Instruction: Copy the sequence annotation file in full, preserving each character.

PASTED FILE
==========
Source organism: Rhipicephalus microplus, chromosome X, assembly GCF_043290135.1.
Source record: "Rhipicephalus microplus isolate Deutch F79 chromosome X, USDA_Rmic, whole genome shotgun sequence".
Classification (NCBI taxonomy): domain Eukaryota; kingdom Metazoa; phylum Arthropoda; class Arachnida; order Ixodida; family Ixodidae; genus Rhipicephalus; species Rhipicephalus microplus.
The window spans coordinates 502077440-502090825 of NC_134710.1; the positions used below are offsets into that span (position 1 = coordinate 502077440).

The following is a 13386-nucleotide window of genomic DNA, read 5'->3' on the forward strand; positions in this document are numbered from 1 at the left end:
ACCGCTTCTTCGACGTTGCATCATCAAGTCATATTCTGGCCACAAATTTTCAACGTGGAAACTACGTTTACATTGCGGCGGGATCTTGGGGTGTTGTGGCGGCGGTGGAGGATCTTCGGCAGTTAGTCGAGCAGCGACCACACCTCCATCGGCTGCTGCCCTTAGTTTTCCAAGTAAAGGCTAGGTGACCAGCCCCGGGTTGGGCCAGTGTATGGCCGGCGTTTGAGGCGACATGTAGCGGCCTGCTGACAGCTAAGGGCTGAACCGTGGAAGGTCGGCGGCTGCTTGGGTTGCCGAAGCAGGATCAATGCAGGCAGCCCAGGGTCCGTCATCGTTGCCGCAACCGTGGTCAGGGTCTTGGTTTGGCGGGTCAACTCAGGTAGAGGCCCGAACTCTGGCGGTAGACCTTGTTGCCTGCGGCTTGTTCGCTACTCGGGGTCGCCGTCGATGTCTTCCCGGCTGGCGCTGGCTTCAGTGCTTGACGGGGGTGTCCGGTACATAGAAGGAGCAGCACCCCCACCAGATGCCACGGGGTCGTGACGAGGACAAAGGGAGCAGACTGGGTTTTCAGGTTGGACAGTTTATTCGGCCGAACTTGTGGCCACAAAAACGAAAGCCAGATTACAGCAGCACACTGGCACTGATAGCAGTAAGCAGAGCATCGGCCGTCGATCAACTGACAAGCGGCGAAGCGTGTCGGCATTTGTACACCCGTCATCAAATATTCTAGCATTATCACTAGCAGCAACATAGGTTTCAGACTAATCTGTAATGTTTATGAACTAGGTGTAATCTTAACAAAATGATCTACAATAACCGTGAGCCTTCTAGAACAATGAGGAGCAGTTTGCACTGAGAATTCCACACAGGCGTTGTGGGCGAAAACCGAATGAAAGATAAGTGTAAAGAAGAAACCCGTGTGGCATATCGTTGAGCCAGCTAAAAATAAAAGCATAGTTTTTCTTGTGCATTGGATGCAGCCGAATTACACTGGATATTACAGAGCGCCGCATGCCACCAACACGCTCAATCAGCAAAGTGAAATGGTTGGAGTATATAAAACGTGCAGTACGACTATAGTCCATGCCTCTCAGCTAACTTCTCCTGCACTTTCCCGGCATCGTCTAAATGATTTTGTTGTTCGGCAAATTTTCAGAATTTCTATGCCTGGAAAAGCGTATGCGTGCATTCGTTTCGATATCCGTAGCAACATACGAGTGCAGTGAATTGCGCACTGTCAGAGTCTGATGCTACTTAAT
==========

Source organism: Rhipicephalus microplus, chromosome X, assembly GCF_043290135.1.
Source record: "Rhipicephalus microplus isolate Deutch F79 chromosome X, USDA_Rmic, whole genome shotgun sequence".
Classification (NCBI taxonomy): domain Eukaryota; kingdom Metazoa; phylum Arthropoda; class Arachnida; order Ixodida; family Ixodidae; genus Rhipicephalus; species Rhipicephalus microplus.
The window spans coordinates 502077440-502090825 of NC_134710.1; the positions used below are offsets into that span (position 1 = coordinate 502077440).

The following is a 13386-nucleotide window of genomic DNA, read 5'->3' on the forward strand; positions in this document are numbered from 1 at the left end:
ACCGCTTCTTCGACGTTGCATCATCAAGTCATATTCTGGCCACAAATTTTCAACGTGGAAACTACGTTTACATTGCGGCGGGATCTTGGGGTGTTGTGGCGGCGGTGGAGGATCTTCGGCAGTTAGTCGAGCAGCGACCACACCTCCATCGGCTGCTGCCCTTAGTTTTCCAAGTAAAGGCTAGGTGACCAGCCCCGGGTTGGGCCAGTGTATGGCCGGCGTTTGAGGCGACATGTAGCGGCCTGCTGACAGCTAAGGGCTGAACCGTGGAAGGTCGGCGGCTGCTTGGGTTGCCGAAGCAGGATCAATGCAGGCAGCCCAGGGTCCGTCATCGTTGCCGCAACCGTGGTCAGGGTCTTGGTTTGGCGGGTCAACTCAGGTAGAGGCCCGAACTCTGGCGGTAGACCTTGTTGCCTGCGGCTTGTTCGCTACTCGGGGTCGCCGTCGATGTCTTCCCGGCTGGCGCTGGCTTCAGTGCTTGACGGGGGTGTCCGGTACATAGAAGGAGCAGCACCCCCACCAGATGCCACGGGGTCGTGACGAGGACAAAGGGAGCAGACTGGGTTTTCAGGTTGGACAGTTTATTCGGCCGAACTTGTGGCCACAAAAACGAAAGCCAGATTACAGCAGCACACTGGCACTGATAGCAGTAAGCAGAGCATCGGCCGTCGATCAACTGACAAGCGGCGAAGCGTGTCGGCATTTGTACACCCGTCATCAAATATTCTAGCATTATCACTAGCAGCAACATAGGTTTCAGACTAATCTGTAATGTTTATGAACTAGGTGTAATCTTAACAAAATGATCTACAATAACCGTGAGCCTTCTAGAACAATGAGGAGCAGTTTGCACTGAGAATTCCACACAGGCGTTGTGGGCGAAAACCGAATGAAAGATAAGTGTAAAGAAGAAACCCGTGTGGCATATCGTTGAGCCAGCTAAAAATAAAAGCATAGTTTTTCTTGTGCATTGGATGCAGCCGAATTACACTGGATATTACAGAGCGCCGCATGCCACCAACACGCTCAATCAGCAAAGTGAAATGGTTGGAGTATATAAAACGTGCAGTACGACTATAGTCCATGCCTCTCAGCTAACTTCTCCTGCACTTTCCCGGCATCGTCTAAATGATTTTGTTGTTCGGCAAATTTTCAGAATTTCTATGCCTGGAAAAGCGTATGCGTGCATTCGTTTCGATATCCGTAGCAACATACGAGTGCAGTGAATTGCGCACTGTCAGAGTCTGATGCTACTTAAT